Strong support spurs Gophers

Shannon Bolden and Kadidja Andersson were the Gophers’ other stars Tuesday.

Dan Miller

Minnesota women’s basketball coach Pam Borton explained Wednesday how important the Gophers’ unsung heroes have been in advancing to the NCAA Tournament Final Four for the first time in school history.

“Our supporting cast is the reason we are still playing,” Borton said.

Like the rest of the 64 teams that participated in the tournament, the Gophers have their stars.

Lindsay Whalen and Janel McCarville have exploded in the last four games and have been arguably the most potent one-two punch of the 2004 tournament, which concludes this weekend in New Orleans.

But what has separated the Gophers from the rest of the field in their historic run has been the timely performances of their role players.

“We are always going to have great games from Janel (McCarville) and (Lindsay) Whalen,” Borton said. “But you can’t get to the Final Four if your supporting cast isn’t showing up and producing for you.”

In their latest victory over Duke, the nation’s top-ranked team, the Gophers received career performances from sophomore Shannon Bolden and senior Kadidja Andersson.

Bolden, in a crucial matchup, held All-American Alana Beard to just 10 points on 4-of-14 shooting from the field.

She was also the answer for the Gophers offensively, hitting three timely three-pointers when it appeared Duke was going to pounce. She finished with 10 points.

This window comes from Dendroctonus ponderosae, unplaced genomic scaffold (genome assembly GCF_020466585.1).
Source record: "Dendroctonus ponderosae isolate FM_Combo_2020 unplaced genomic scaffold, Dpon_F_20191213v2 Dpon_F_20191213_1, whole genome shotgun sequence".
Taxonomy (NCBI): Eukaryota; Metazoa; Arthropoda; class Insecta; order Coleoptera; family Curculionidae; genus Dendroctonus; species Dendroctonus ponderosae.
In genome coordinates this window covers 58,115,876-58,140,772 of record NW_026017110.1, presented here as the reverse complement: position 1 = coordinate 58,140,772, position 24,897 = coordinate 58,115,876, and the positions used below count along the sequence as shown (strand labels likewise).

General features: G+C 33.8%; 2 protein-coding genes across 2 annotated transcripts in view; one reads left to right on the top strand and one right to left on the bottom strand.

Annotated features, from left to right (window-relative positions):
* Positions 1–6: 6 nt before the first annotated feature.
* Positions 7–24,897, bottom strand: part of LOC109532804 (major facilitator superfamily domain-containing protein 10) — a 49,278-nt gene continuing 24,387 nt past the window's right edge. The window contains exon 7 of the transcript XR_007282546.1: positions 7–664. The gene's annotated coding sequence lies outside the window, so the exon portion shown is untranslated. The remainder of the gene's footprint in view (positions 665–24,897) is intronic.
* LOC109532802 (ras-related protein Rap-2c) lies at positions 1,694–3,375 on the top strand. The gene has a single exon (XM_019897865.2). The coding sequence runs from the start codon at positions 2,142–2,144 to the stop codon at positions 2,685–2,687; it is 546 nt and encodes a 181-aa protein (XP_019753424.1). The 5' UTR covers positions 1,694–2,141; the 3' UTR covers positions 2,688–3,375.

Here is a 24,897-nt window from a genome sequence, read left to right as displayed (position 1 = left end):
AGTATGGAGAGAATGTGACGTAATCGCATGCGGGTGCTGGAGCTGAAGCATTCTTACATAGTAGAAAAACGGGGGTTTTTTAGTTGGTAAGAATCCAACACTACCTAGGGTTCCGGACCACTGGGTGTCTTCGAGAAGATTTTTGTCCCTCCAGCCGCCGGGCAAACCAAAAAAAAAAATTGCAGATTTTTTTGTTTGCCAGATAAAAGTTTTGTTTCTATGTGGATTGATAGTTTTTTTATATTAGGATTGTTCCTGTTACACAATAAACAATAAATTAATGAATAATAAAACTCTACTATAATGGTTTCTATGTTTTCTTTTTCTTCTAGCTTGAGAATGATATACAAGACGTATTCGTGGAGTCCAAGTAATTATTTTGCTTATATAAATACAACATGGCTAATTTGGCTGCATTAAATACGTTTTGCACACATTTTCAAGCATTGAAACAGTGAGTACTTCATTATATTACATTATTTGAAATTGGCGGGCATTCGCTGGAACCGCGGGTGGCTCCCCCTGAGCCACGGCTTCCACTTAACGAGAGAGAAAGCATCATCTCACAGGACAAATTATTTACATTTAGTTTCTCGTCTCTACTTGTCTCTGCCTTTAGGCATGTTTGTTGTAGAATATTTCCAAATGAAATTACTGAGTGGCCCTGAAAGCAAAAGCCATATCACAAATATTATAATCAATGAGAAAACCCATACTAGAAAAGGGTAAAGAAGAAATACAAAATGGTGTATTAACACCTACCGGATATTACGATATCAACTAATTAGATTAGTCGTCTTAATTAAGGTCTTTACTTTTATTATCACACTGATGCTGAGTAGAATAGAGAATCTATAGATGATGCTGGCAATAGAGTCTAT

Andersson, who shared some of the responsibilities guarding Beard, scored 17 points in the game and grabbed five rebounds.

She was able to fill a void in the second half when McCarville had to sit out with foul trouble. Andersson hit turnaround jump shots and outshined Duke’s versatile 6-foot-5-inch All-America candidate Iciss Tillis.

Borton wasn’t afraid Wednesday to say how important Bolden and Andersson have been to the Gophers’ success in the tournament.

“Those two kids are the reason we are playing in the Final Four,” Borton said.

Sophomore point guard Shannon Schonrock has also proven invaluable for the Gophers in the tournament. She scored 15 points against UCLA in the first round and 14 versus second-seeded Kansas State on March 23.

As the bottom of the Gophers’ lineup continues to step up in tournament games, all the pieces are falling into place at the right time.

“They seem to be hitting on all cylinders right now,” Duke coach Gail Goestenkors said after being upset by Minnesota on Tuesday.

The Gophers will need this momentum as they prepare for the two-time defending national champion Connecticut on Sunday.

The Huskies, who have won the national championship four of the last five years, feature player of the year candidate Diana Taurasi, who scored 27 points against Penn State in the East Regional final game.

Borton said there is no doubt as to whom she will assign the role of guarding the Huskies star.

“I don’t think that it’s a secret,” Borton said. “Everyone in the whole country knows Shannon Bolden will be guarding Taurasi.”

On Sunday in New Orleans, it will continue to be the Gophers’ behind-the-scenes play that will make the trip down the Mississippi River worthwhile.

Barn Notes

Whalen, who scored 27 points in the Gophers’ victory over Duke on Tuesday and over-shadowed Beard, did not make the latest cut for the first-ever Women’s Wooden Award, which honors the top women’s college basketball player in the country.

Those making the latest cut include Beard, Taurasi, Penn State guard Kelly Mazzante, Stanford forward Nicole Powell and Purdue forward Shereka Wright.

The finalists will go to Los Angeles where the winner will be announced at the California Yacht Club on April 9.

A panel of more than 200 voters made up of sports media members and experts across the country participated in the narrowing process.